“Hamburg is the World Capital of Militant Bicyclists, and if they know I have some reservations about them they might kill me.
No, I’m not kidding. I was schlpepping two suitcases the other day, and the bicyclists here were torturing me. On a narrow sidewalk, which could contain either me with my suitcases or a flying Hamburg militia, as I call them, the militia demanded first right of passage. I had to squeeze myself to a tree so that the militia could pass. Then another militia arrived. Same thing. There was nothing I could do…. I had to stop walking so many times, more than the average man in Gaza during the Israeli bombardment of it some years back. And I was thinking to myself: Interesting how animalistic people can become if only they think that the law is on their side.”
This quote comes from our favorite book club suggestion, Tenenbom’s I Sleep In Hitler’s Room, as he deals with the “Hamburg militia,” his personal nickname for the overly-intense bicyclers in the German city of Hamburg. When I first read these lines, my mind immediately wandered to my days learning how to drive a car as a teenager, and how frustrated and emotional I would get when another driver would take my right-of-way or switch lanes without using the blinker.
I would curse and scream and say such horrible things, a sailor would blush. My justification? I was right, and they were wrong. Everything I do or say after that is completely 100% justified. Simple as that.
This same theme — the idea that having the law on one’s side gives an individual the right to treat another inhumanly — was present in an editorial piece I recently read on PhillyMag.com, by Victor Florillo. The post is entitled “White Guy Confronts Black Mom Beating Kids on SEPTA Trolley: Why didn’t one other passenger stand up with me?” and it’s title accurately depicts the entire gist. The whole thing can be viewed here.
The story is frighteningly tragic, and unfortunately I’m sure it’s also eerily familiar to many of us who have to use public transportation. Florillo allegedly witnesses a female guardian verbally and physically abuse two children under her “care,” neither being over four years of age. And when he confronts the woman and tries to help her control herself, she proceeds to spit in his face and curse him out.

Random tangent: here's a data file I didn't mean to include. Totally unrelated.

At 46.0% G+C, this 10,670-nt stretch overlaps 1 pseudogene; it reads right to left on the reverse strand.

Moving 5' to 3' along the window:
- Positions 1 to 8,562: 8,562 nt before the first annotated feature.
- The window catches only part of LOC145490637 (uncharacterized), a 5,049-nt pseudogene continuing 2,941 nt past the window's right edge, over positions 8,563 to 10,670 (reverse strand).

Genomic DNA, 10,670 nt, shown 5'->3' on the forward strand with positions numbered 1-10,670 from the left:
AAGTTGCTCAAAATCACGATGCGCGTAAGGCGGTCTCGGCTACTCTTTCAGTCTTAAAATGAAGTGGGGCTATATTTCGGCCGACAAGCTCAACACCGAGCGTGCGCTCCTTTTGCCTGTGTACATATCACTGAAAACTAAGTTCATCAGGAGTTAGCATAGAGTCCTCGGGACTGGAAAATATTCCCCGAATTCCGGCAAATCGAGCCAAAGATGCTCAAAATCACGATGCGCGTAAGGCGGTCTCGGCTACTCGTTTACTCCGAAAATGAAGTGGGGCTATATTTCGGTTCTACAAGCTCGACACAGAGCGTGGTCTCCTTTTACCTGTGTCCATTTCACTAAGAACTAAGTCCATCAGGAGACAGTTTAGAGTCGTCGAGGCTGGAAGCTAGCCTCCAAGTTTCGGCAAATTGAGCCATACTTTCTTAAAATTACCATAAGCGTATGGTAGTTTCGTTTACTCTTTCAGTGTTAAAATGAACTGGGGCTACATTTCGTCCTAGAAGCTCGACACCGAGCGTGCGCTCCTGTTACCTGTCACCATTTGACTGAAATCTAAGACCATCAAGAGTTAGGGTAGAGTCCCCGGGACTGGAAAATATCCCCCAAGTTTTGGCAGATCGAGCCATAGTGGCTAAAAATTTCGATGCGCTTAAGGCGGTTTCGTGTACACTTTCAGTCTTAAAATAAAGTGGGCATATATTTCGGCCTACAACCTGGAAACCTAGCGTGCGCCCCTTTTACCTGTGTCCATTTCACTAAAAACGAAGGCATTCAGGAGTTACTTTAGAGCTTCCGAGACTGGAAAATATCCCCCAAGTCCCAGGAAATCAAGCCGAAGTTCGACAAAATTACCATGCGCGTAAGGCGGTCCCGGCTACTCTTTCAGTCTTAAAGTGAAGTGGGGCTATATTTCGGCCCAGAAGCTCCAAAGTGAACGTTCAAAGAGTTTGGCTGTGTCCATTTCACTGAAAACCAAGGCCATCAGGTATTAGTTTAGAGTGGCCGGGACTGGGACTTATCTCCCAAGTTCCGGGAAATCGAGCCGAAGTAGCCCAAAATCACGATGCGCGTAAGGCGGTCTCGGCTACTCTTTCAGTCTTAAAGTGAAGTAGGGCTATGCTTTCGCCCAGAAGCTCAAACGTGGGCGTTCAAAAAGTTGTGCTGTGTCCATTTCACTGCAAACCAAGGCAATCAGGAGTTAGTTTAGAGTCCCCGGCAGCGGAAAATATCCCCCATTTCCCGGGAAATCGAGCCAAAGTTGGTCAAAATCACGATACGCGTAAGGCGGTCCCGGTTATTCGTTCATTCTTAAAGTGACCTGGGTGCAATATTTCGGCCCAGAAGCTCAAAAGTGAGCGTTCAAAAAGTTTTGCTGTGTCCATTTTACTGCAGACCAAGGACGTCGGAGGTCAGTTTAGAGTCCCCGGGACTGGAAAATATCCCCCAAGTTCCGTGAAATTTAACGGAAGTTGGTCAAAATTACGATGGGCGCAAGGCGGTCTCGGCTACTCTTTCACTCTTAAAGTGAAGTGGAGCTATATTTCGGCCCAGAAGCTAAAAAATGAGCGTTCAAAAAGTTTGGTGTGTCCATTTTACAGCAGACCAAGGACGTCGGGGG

Were these the degenerate actions of a clearly unfit human being lashing out against someone who was challenging her? Or is this another example of the “flying Hamburg militia”?… an individual who believed that THE LAW allowed her to treat these children in such a horrific manner, and in turn treat anyone who questioned her actions in a barbaric way?
After all, this woman paid no consequences. Any reader of the Florillo story will see she got off the bus with her two victims in tow, no punishment for her actions… just as the selfish bikers of Hamburg mentioned in Tenenbom’s Jewish literature still likely hog the roads and force their fellow pedestrians to halt their travels for their own convenience. Meanwhile, the passengers of the bus, witnesses to this horror, rode in innocent silence to their next destination.
These stories also fit into one of the most central themes debated when looking back at the history of Nazi Germany. Why didn’t the citizens of Deutschland do more to stop this evil from spreading? Why didn’t any members of the populace or the military stand up and say “THIS IS WRONG!”? It is from here we have discovered one of the most infamous and often-repeated quotes of the Nuremberg Trials: “I was only following orders!”
A German citizen in 1937. A Hamburg bicyclist in 2010. A Philadelphia bus rider in 2012. Amazing, isn’t it? How animalistic people can become if only they think that the law is on their side.